When my daughter, Mary, was just a small child, she was asked to perform for a PTA talent contest. This is her experience exactly as she wrote it in her seven-year-old script.
“What Can I Be?”
“I was practicing the piano one day, and it made me cry because it was so bad. Then I decided to practice ballet, and it made me cry more; it was bad, too. So then I decided to draw a picture because I knew I could do that good, but it was horrid. Of course it made me cry.
“Then my little three-year-old brother came up, and I said, ‘Duffy, what can I be? What can I be? I can’t be a piano player or an artist or a ballet girl. What can I be?’ He came up to me and whispered, ‘You can be my sister.’”
In an important moment, those five simple words changed the perspective and comforted the heart of a very anxious child. Life became better right on the spot, and as always, tomorrow was a brighter day.
All of us face those questions about our role, our purpose, our course in life—and we face them long after we are children. I visit with enough of you (and I remember our own university years well enough) to know that many of you, perhaps most of you, have occasions when you feel off-balance or defeated—at least temporarily. And we ask, ‘What will I be, when will I graduate, whom will I marry, what is my future, how will I make a living, can I make a contribution?”—in short, “What can I be?”
Take heart if you are still asking yourselves such questions, because we all do. I do. We should concern ourselves with our fundamental purposes in life. Surely every philosopher past and present agrees that, important as they are, food and shelter are not enough. We want to know what’s next. Where is the meaning? What is my purpose?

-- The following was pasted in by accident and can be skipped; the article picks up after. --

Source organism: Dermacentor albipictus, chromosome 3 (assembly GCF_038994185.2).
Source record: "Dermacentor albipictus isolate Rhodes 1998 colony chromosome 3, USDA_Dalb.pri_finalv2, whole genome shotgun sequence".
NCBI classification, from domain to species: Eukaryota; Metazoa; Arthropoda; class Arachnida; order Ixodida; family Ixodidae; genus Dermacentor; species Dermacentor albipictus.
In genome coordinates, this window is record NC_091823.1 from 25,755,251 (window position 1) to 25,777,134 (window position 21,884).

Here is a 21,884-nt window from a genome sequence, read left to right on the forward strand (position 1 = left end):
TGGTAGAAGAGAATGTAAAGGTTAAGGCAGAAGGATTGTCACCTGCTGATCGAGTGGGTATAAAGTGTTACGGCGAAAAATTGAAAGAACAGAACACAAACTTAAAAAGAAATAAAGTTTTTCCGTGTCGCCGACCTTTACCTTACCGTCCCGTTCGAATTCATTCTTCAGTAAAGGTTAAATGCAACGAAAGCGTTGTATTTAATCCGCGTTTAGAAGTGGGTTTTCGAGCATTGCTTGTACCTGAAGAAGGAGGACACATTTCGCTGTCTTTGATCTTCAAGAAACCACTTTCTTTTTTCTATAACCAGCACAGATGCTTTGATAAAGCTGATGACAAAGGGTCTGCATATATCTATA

When asking these questions, I have found it extremely reassuring to remember that one of the most important and fundamental truths taught in the scriptures and in the temple is that “Every living thing shall fill the measure of its creation.”
I must admit that when I first heard this directive, I thought it meant only procreation, having issue, bearing offspring. And I’m sure that is probably the most important part of its meaning, but much of the temple ceremony is symbolic, so surely there can be multiple meanings in this statement as well. Part of the additional meaning I now see in this commandment is that every element of creation has its own purpose and performance. Every one of us has been designed with a divine role and mission in mind. I believe that if our desires and works are directed toward what our heavenly parents have intended us to be, we will come to feel our part in their plan. We will recognize the “full measure of our creation,” and nothing will give us more holy peace.
Each of Us Playing Our Part
I once read a wonderful analogy of the limitations our present perspective imposes on us. The message was that in the ongoing process of creation—our creation and the creation of all that surrounds us—our heavenly parents are preparing a lovely tapestry with exquisite colors and patterns and hues. They are doing so lovingly and carefully and masterfully. And each of us is playing a part—our part—in the creation of that magnificent, eternal piece of art.
But in doing so we have to remember that it is very difficult for us to assess our own contributions accurately. We see the rich burgundy of a neighboring thread and think, “That’s the color I want to be.” Then we admire yet another’s soft, restful blue or beige and think, “No, those are better colors than mine.” But in all of this we don’t see our work the way God sees it, nor do we realize that others are wishing they had our color or position or texture in the tapestry—even as we are longing for theirs.